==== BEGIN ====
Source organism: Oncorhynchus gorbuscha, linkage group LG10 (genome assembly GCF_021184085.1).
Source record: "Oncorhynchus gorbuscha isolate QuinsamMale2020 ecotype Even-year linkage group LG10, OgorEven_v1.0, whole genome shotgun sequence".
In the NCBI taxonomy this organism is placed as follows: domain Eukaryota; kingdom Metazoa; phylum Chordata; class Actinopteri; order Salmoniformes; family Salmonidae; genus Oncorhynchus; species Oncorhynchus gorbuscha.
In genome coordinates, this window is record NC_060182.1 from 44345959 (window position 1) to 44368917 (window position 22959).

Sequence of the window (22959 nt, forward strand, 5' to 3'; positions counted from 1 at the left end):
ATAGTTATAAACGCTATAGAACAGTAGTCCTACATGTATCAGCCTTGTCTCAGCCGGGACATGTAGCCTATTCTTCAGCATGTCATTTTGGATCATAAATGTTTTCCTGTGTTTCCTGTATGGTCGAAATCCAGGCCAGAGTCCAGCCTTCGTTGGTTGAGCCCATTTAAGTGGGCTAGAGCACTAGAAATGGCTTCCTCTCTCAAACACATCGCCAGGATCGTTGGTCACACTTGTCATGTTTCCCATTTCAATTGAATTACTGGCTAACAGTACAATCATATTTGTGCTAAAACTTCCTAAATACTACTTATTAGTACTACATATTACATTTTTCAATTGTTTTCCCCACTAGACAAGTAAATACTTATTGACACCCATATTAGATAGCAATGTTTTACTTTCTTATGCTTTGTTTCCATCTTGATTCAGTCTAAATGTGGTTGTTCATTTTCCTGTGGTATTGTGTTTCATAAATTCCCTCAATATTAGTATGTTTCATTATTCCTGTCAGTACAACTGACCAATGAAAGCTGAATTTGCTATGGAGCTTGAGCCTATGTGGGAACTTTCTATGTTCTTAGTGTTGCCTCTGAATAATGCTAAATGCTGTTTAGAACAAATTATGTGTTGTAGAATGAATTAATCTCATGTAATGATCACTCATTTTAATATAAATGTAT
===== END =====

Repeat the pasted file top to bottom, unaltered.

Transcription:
Source organism: Oncorhynchus gorbuscha, linkage group LG10 (genome assembly GCF_021184085.1).
Source record: "Oncorhynchus gorbuscha isolate QuinsamMale2020 ecotype Even-year linkage group LG10, OgorEven_v1.0, whole genome shotgun sequence".
In the NCBI taxonomy this organism is placed as follows: domain Eukaryota; kingdom Metazoa; phylum Chordata; class Actinopteri; order Salmoniformes; family Salmonidae; genus Oncorhynchus; species Oncorhynchus gorbuscha.
In genome coordinates, this window is record NC_060182.1 from 44345959 (window position 1) to 44368917 (window position 22959).

Sequence of the window (22959 nt, forward strand, 5' to 3'; positions counted from 1 at the left end):
ATAGTTATAAACGCTATAGAACAGTAGTCCTACATGTATCAGCCTTGTCTCAGCCGGGACATGTAGCCTATTCTTCAGCATGTCATTTTGGATCATAAATGTTTTCCTGTGTTTCCTGTATGGTCGAAATCCAGGCCAGAGTCCAGCCTTCGTTGGTTGAGCCCATTTAAGTGGGCTAGAGCACTAGAAATGGCTTCCTCTCTCAAACACATCGCCAGGATCGTTGGTCACACTTGTCATGTTTCCCATTTCAATTGAATTACTGGCTAACAGTACAATCATATTTGTGCTAAAACTTCCTAAATACTACTTATTAGTACTACATATTACATTTTTCAATTGTTTTCCCCACTAGACAAGTAAATACTTATTGACACCCATATTAGATAGCAATGTTTTACTTTCTTATGCTTTGTTTCCATCTTGATTCAGTCTAAATGTGGTTGTTCATTTTCCTGTGGTATTGTGTTTCATAAATTCCCTCAATATTAGTATGTTTCATTATTCCTGTCAGTACAACTGACCAATGAAAGCTGAATTTGCTATGGAGCTTGAGCCTATGTGGGAACTTTCTATGTTCTTAGTGTTGCCTCTGAATAATGCTAAATGCTGTTTAGAACAAATTATGTGTTGTAGAATGAATTAATCTCATGTAATGATCACTCATTTTAATATAAATGTAT